• From January 22nd to February 7th it’s Broadway Week!  This means that 2 for 1 tickets are available for some of Broadway’s hottest shows, including Annie, the Lion King, Newsies, and Spiderman.  Go and bring a friend for a great night out.
  • Similarly, from January 28th to February 10th it’s Off-Broadway Week.  Check out the Blue Man Group or STOMP for rollicking good fun.
  • Once is still on Broadway and still completely dazzling.  If you haven’t seen the wonderful adaptation from the charming and heartfelt film, try for rush tickets this week.  Fall in love, have your heart broken, laugh, cry, and get into heated arguments about whether it’s better than the movie or not.

Dance:

  • The All Tschaikovsky program is continuing at the New York City Ballet.  Many pieces feature Balanchine choreography, and the performances culminate in a full-length staging of The Sleeping Beauty from February 19-24.

Opera, visual art, music, and film after the jump

American Idol For People Who Can Actually Sing
what are stamps?

Send us a postcard if you go

Today and tomorrow the Metropolitan Opera will be having their Eastern District National Council Auditions right here at Columbia.  Singers are competing for an opportunity in the final round to sing onstage at the Met, where tickets run up to $80, and winners get a sizable chunk of money and press.  Most winners wind up at huge opera houses all over the world–Renee Fleming, for instance, was an audition winner.  Today and tomorrow you can stop by for however long you want to hear competitors sing an aria or two.  It’s basically a really good concert.

Singers will be singing today from noon to 7 pm and tomorrow from 10:30 am to 4:30 pm in Casa Italiana.  Entrance is free, though there is a suggested donation.  Snacks and refreshments will be served tonight.

Entrance could cost less than this stamp via Shutterstock

Miller Theatre Travels Through Time and Space
la di daaaa

The 2012-2013 season at Miller Theatre opened last night with Venezia. It will be playing again tomorrow and is sold out, but a stand-by line will be open at 6 pm. Wannabe Venetian Alexandra Svokos checked it out.

Miller Theatre opened their season with the words “I do not know if I am awake, or if I dream still.” This sentiment could have been repeated by the audience of Venezia, a dream-like, fantastical program of Baroque opera featuring Music Hum fav Claudio Monteverdi among other composers. Venezia was performed by Le Poéme Harmonique, a musical group that focuses on 17th and early 18th century works, and was intended to create the experience of a concert  in 17th century Venice. Indeed, the six musicians played authentic Baroque instruments such as the viola da gamba (remember that from Music Hum?) and sat onstage lit by candelabras and otherwise no set. Johannes Frisch on violin provided a majority of the instrumental melodies masterfully while the other musicians were strong and kept the audience rapt with lovely pieces.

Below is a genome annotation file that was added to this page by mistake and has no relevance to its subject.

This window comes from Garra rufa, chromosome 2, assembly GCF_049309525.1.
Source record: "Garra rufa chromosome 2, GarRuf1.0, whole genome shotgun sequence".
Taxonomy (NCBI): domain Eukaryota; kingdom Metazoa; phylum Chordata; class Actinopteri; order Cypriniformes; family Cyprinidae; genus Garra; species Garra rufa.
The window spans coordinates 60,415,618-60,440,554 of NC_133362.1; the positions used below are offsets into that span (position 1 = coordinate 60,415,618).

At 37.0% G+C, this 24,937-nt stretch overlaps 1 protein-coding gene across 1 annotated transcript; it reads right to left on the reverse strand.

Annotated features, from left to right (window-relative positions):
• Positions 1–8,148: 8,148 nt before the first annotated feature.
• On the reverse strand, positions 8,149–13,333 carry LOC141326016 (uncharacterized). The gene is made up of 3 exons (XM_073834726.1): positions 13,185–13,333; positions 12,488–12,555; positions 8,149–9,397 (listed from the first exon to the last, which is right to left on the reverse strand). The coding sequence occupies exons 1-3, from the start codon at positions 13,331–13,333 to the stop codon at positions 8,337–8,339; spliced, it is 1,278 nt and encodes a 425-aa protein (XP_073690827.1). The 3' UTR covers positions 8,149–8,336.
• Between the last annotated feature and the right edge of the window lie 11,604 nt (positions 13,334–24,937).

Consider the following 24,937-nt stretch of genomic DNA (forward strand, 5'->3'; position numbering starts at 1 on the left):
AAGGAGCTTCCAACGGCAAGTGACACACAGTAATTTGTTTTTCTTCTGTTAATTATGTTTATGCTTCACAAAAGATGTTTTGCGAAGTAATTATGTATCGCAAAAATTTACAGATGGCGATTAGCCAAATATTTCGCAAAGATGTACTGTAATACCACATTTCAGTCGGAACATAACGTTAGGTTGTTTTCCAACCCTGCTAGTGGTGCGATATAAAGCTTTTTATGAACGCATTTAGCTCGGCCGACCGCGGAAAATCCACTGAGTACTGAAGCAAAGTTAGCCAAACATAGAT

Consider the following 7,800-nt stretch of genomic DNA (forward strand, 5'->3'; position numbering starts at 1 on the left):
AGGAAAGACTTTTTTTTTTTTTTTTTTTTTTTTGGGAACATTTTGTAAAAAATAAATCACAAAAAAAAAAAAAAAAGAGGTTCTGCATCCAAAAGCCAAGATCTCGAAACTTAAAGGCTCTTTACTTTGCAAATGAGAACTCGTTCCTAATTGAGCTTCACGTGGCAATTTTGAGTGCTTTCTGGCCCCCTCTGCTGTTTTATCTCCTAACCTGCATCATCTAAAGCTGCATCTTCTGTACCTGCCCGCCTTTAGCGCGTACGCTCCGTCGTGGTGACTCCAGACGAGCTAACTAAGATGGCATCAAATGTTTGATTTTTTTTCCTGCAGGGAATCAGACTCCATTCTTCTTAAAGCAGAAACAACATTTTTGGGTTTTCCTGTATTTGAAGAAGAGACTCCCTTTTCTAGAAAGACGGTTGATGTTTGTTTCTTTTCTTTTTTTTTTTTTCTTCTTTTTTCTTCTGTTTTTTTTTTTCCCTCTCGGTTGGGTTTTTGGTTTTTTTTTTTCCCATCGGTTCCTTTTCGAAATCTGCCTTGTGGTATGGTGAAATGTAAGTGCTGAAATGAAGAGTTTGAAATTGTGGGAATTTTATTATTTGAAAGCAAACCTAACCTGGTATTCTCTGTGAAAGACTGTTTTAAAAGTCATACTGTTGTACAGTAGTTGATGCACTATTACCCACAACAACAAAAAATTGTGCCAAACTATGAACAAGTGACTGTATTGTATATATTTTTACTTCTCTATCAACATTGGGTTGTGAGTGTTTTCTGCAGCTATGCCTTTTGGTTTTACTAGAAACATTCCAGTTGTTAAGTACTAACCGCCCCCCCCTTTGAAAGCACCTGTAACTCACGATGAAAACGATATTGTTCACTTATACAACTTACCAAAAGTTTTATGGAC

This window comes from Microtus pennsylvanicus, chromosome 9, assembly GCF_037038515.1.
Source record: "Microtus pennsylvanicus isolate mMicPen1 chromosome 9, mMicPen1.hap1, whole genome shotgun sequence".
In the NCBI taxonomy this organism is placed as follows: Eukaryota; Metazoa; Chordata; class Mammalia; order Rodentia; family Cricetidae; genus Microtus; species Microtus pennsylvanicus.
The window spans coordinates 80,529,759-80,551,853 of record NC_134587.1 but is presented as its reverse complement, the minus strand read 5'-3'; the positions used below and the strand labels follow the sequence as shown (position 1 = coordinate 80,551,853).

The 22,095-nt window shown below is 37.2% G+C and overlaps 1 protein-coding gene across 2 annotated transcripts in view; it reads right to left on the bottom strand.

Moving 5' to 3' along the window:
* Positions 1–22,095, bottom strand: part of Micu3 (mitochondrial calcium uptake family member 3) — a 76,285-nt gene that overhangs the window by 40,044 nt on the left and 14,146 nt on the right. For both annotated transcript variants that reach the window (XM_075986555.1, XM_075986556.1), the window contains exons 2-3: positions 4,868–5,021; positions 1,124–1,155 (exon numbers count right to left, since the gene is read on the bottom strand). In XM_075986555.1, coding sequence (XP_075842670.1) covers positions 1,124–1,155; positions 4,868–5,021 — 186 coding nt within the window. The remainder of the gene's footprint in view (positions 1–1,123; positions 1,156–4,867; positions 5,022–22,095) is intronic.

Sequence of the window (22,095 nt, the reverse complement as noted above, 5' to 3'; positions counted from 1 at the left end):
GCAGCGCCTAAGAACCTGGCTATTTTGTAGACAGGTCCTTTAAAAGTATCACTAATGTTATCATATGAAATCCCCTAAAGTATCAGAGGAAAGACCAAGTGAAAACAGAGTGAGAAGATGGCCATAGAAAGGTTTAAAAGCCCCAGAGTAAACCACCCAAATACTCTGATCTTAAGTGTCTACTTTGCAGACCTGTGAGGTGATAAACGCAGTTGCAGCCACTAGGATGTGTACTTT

There were four singers: a soprano, two tenors, and a bass-baritone. With a dim and stark stage, the singers took on most of the weight of enlivening the performance—and did it well. They sang emphatically, with large gestures and comical bits of acting and mugging to the audience. The proximity to the musicians also allowed them to become part of the active show; singers frequently sang to the musicians, egging them on or pulling them in for a little joke. Tenor Serge Goubioud, in particular, was a playful actor, contorting his face into dramatic masks, physically succumbing to weakness during a miserable aria, and, memorably, meowing and hissing like a cat during the enjoyable comic song “Misticanza di vigna alla bergamasca” by Manelli.

This piece included all of the singers and, indeed, even solo arias featured other singers. Like the Supremes to Diana Ross, two or three singers would add harmonies and light commentary to dramatic arias. Soprano Claire Lefilliâtre held her own as the only female singer. Her voice was strong with lovely lyric coloring, pulling heartbreaking arias such as “Son ruinato” by Ferrari to even more devastating emotional depth. Another highlight was Monteverdi’s “Lamenta della Ninfa,” a haunting and hypnotizing tune featuring all four voices, with bass-baritone Geoffrey Buffière, solid through the whole night, keeping a low beat.